By Douglas J. Heffner and Rick L. Johnson
On July 14, 2014, a panel of the World Trade Organization (WTO) ruled in favor of China against certain policies employed by the U.S. Department of Commerce (Commerce) in conducting countervailing duty investigations. Although this is a legal setback to the U.S. government’s policies concerning subsidies provided by China and other non-market economies, it in no way means that Commerce will alter its policies anytime soon. Instead, the U.S. government is likely to further appeal the issues it lost to the Appellate Body of the WTO. Even if it loses that appeal, Commerce is likely to formulate a new rule that accomplishes essentially the same goal that was found to run afoul of the WTO rules in the current WTO appeal.
What is a Countervailable Subsidy?
Under the countervailing duty law, subsidies provided to companies whose subject merchandise is exported to the United States are “countervailable” (that is, the subject merchandise may be subjected to offsetting tariffs upon entry for consumption into the United States) if they meet the following conditions:
- They are specific, rather than broadly available;
- They confer a measurable benefit (that is, a financial contribution); and
- They are provided by a foreign governmental authority (whether local, regional, or national) or other public body.
Enterprises Owned by the Government of China Deemed Public Bodies
In recent years, Commerce has adopted a policy of treating enterprises that are majority-owned by the Chinese government (state-owned enterprises or SOE), whether directly or indirectly, as “public bodies” for the purpose of determining whether subsidies have been conveyed, absent compelling evidence that the enterprise was not acting as a public body. For example, a producer of paper who purchases wood pulp from an SOE would be presumed to have received a subsidy if that wood pulp was provided at less than adequate remuneration. The burden of proof has rested squarely on the respondent company (or, as the case may be, the government of China) to prove that the SOE was not acting as an instrument of the government, and such a burden has been difficult to overcome in practice. The direct result of this policy is an increase in the countervailing duties that importers of subject merchandise must pay with each entry of that merchandise into the United States, and thus a further disincentive to continue purchasing from that particular Chinese supplier.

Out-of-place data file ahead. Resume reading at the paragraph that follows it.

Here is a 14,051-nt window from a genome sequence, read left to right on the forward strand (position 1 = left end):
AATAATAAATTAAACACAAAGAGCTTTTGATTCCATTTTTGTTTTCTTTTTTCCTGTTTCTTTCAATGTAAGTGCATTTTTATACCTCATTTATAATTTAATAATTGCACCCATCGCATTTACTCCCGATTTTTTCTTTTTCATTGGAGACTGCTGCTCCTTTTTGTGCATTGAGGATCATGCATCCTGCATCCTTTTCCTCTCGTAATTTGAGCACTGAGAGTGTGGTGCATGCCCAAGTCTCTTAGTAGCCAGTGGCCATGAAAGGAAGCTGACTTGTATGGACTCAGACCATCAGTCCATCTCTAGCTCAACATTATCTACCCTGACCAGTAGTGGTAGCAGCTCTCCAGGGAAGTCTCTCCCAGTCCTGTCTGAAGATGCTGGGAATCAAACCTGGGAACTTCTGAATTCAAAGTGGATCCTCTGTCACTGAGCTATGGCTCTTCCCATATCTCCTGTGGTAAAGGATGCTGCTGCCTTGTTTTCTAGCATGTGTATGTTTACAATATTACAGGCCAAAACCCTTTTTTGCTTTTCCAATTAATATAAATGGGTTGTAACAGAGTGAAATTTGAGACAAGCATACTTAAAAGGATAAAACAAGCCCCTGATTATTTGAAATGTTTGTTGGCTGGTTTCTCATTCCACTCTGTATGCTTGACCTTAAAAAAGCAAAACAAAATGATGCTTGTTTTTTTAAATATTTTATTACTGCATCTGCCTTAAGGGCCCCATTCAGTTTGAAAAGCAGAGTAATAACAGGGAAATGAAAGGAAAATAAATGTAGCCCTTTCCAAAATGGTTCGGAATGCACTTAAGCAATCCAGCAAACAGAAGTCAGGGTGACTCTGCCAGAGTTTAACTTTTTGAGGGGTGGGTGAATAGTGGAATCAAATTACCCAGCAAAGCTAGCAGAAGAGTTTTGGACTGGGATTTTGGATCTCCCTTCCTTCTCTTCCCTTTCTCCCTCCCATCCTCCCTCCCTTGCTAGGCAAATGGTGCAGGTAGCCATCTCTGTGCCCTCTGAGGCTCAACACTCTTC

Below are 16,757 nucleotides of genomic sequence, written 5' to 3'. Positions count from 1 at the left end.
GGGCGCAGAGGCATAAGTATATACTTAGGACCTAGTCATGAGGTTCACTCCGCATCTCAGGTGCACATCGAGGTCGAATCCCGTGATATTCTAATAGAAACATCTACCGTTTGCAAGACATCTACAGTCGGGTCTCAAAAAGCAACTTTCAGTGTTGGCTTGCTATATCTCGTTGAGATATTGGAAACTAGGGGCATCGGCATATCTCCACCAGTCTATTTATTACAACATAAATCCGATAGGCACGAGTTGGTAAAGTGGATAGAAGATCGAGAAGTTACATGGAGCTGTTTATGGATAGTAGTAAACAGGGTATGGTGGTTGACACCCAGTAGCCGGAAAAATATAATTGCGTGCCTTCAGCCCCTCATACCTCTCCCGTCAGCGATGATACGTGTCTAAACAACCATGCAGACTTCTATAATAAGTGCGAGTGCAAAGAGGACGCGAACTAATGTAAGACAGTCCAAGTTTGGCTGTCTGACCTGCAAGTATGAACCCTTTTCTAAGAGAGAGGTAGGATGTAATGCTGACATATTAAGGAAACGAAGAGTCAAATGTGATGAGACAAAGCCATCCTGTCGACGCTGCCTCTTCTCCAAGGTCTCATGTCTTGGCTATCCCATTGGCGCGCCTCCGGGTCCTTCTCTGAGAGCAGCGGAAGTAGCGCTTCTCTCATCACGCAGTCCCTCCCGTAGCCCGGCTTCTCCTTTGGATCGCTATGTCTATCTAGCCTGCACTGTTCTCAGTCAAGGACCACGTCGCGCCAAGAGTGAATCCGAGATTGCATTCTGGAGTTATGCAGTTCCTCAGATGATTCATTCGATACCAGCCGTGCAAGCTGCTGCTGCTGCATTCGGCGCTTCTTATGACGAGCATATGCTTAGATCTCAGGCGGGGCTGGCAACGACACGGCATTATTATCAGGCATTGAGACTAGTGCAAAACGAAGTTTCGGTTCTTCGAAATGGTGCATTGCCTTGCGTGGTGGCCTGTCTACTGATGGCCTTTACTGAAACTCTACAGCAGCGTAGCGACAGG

According to the WTO Panel Report, however, Commerce’s rebuttable presumption that SOEs are public bodies is at odds with U.S. international obligations in the conduct of countervailing duty proceedings, and therefore the United States must take remedial steps to bring its policy in line with WTO rules.
The U.S. government is likely to appeal this decision to the Appellate Body of the WTO as it continues to act aggressively to counter what it perceives as unfair trade practices by China. If the U.S. government wins the appeal, it will keep the current policy in place. If the U.S. government loses its appeal, it may either change its policy (likely), or accept retaliatory tariffs on U.S. exports against a range of U.S. exports to China (highly unlikely). The most likely scenario in the event of a failed appeal is that while Commerce would no longer assume that an SOE is a public body, any revised policy will still likely result in findings that enterprises with majority government ownership act as public bodies, and therefore that countervailable subsidies may still accrue. Such a result would be in keeping with Commerce’s recent history in other sensitive areas of trade law, such as with respect to the issue of “zeroing” in the related antidumping duty proceedings, which are also administered by Commerce. In the case of zeroing (i.e., disallowing full offsets for non-dumped sales in the mathematical calculation of dumping margins), a series of adverse WTO rulings against the practice ultimately resulted in the application of a different calculation methodology than those previously examined by the WTO, but one which ultimately has enabled Commerce to continue the practice of zeroing in many cases without directly contravening those previous WTO rulings.
If you have any questions about how this WTO decision may impact your business, please contact one of the authors listed above or any member of the Customs and International Trade Team.